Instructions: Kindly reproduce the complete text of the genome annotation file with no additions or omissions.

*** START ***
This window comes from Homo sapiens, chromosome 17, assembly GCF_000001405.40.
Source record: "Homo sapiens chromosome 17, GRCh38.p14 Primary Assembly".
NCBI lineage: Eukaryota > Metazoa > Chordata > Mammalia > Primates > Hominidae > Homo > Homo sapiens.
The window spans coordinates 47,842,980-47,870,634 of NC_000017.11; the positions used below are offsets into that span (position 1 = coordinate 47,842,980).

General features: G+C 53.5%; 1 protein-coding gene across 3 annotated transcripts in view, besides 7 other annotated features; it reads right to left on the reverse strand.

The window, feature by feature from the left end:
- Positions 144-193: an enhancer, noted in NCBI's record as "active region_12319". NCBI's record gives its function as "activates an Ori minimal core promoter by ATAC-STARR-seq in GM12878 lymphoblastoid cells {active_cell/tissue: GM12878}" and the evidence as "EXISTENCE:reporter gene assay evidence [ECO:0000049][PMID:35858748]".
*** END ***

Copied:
This window comes from Homo sapiens, chromosome 17, assembly GCF_000001405.40.
Source record: "Homo sapiens chromosome 17, GRCh38.p14 Primary Assembly".
NCBI lineage: Eukaryota > Metazoa > Chordata > Mammalia > Primates > Hominidae > Homo > Homo sapiens.
The window spans coordinates 47,842,980-47,870,634 of NC_000017.11; the positions used below are offsets into that span (position 1 = coordinate 47,842,980).

General features: G+C 53.5%; 1 protein-coding gene across 3 annotated transcripts in view, besides 7 other annotated features; it reads right to left on the reverse strand.

The window, feature by feature from the left end:
- Positions 144-193: an enhancer, noted in NCBI's record as "active region_12319". NCBI's record gives its function as "activates an Ori minimal core promoter by ATAC-STARR-seq in GM12878 lymphoblastoid cells {active_cell/tissue: GM12878}" and the evidence as "EXISTENCE:reporter gene assay evidence [ECO:0000049][PMID:35858748]".